CEOCFO: What have you learned from past experiences that has helped you so far and that you feel will help you as you move along?

Mr. Defesche: This is my second startup company. With the first company that I founded, I learned the benefits of controlling things in-house, maintaining the ownership of the intellectual property that you develop, and not giving away an opportunity for a short term in-flux of cash, but sticking it out for the long haul. I also realized the value of putting a good experienced team around you because you cannot do everything yourself. Especially as a smaller company, you have to rely on your team to be able to succeed effectively.

CEOCFO: Will you be seeking any funding or partnerships as you move forward or can Beloteca handle it on its own?

Mr. Defesche: Right now we have done a small friends and family raise for finances, which we anticipate should take us through the first five products. We initially focused on friends and family who have benefited nicely with some previous investments they have done with me. We anticipate opening up a new round of funding in March or April 2016. This second round should be our last as it will take us to profitability and self-sufficiency.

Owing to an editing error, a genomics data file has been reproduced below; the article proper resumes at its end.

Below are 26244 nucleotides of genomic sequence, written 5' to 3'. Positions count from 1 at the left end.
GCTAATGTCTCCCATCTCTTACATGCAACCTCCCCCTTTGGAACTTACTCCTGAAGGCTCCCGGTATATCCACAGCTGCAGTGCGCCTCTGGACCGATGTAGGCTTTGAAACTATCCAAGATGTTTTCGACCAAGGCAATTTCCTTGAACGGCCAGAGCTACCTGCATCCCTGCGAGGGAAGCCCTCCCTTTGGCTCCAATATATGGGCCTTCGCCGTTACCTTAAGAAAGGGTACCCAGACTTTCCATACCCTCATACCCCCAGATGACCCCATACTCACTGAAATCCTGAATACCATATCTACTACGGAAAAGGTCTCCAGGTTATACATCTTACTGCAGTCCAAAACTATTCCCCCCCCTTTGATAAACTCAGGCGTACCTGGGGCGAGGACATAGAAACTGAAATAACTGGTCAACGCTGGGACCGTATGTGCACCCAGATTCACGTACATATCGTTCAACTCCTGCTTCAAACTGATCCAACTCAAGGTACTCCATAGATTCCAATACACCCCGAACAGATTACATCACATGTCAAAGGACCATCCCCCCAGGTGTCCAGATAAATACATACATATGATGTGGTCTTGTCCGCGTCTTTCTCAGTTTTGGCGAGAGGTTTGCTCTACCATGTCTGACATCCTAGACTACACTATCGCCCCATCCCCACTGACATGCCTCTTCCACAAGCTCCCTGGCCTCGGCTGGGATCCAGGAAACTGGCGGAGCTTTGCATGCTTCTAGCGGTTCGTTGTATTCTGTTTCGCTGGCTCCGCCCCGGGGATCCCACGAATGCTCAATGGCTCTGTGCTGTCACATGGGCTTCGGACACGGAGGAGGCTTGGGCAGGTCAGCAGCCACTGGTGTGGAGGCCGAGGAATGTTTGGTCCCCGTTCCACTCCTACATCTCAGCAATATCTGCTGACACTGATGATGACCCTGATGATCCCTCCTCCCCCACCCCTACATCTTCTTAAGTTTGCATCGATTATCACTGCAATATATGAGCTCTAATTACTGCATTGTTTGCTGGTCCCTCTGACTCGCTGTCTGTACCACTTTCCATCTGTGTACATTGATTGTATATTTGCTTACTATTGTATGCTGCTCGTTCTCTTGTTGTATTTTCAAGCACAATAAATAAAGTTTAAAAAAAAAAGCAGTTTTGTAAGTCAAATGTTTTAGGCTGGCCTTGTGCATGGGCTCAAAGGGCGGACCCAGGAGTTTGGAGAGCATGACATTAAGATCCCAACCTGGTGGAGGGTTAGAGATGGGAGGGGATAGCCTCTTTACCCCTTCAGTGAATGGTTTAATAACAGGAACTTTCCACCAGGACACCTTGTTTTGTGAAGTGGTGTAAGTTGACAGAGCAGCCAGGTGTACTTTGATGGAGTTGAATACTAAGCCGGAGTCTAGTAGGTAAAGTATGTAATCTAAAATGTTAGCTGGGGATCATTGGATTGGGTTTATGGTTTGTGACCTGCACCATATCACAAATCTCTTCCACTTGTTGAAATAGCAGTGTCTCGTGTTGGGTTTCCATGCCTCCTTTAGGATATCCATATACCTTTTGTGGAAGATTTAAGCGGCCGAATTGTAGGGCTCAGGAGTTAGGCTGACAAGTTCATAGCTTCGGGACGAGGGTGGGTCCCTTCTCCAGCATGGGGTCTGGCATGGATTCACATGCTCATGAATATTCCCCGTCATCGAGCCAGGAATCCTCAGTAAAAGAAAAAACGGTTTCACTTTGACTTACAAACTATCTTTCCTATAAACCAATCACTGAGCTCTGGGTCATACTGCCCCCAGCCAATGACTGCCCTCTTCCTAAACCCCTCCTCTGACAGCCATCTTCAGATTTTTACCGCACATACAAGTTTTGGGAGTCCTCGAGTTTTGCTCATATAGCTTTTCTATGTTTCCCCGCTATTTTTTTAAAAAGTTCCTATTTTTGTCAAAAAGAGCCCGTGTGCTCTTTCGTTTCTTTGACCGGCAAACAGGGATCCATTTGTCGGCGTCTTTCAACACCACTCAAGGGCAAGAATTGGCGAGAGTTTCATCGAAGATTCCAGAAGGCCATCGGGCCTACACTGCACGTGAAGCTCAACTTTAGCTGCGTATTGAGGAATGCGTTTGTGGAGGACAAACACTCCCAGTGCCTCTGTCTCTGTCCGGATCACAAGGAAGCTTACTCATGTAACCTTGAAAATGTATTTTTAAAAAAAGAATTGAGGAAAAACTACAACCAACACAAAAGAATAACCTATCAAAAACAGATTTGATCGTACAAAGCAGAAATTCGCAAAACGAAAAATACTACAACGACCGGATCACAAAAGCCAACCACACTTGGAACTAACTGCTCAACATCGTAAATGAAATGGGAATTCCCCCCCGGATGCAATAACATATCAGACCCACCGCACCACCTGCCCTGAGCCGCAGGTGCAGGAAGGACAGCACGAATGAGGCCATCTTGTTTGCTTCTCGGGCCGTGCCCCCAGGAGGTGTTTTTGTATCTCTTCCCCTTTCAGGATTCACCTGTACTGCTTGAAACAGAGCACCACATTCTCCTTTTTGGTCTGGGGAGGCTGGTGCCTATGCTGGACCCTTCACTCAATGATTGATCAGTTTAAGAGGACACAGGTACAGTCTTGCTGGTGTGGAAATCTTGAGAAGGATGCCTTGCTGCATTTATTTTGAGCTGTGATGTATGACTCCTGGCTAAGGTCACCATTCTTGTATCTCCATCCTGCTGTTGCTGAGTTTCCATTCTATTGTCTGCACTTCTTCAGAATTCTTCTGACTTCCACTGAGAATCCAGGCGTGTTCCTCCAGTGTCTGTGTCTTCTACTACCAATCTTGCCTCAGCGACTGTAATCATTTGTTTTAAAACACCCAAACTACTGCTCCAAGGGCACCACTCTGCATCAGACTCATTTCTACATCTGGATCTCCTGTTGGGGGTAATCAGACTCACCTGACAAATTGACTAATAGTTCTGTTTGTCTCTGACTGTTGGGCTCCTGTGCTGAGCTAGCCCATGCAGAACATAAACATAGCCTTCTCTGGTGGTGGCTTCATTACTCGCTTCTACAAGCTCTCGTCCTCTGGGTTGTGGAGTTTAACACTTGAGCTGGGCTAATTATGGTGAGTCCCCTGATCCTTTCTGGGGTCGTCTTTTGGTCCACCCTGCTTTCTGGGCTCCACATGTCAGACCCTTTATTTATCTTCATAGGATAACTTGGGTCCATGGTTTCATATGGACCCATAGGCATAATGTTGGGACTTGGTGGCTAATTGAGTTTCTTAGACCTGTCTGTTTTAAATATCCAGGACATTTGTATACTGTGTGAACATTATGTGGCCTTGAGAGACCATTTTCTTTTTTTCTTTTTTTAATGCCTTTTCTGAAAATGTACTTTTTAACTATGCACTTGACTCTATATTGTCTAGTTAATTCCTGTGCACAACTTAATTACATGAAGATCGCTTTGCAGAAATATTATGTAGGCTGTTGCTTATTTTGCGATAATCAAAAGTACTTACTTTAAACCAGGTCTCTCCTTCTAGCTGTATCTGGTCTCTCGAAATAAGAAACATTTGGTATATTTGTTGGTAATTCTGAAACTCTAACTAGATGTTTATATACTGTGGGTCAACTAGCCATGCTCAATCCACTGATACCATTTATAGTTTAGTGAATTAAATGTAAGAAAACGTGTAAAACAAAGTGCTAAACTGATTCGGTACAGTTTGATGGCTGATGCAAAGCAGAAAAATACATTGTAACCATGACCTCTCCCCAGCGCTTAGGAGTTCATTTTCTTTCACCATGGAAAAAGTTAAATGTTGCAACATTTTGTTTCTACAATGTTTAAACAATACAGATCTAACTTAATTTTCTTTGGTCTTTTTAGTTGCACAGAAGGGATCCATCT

CEOCFO: Has a similar concept been tried?

Mr. Defesche: There are many small generic companies that do similar things. Where I think we are unique is that we really focus on the difficult products that have a little more complexity and will take more due diligence to work through some of the issues. We realize that some of the products we are developing, other people are working on as well. I think our experienced team will enable us to be successful and we may get lucky with a few of our products and be the only generic on the market. With generics, it is a numbers game where you develop five products and one of them is awful, two to three are average and then you have the one really good one. Therefore, we have to develop many interesting products to be successful.

CEOCFO: What gives you the confidence to tackle the products that others will not or do not think are worthwhile? How do you know that you are in the right direction?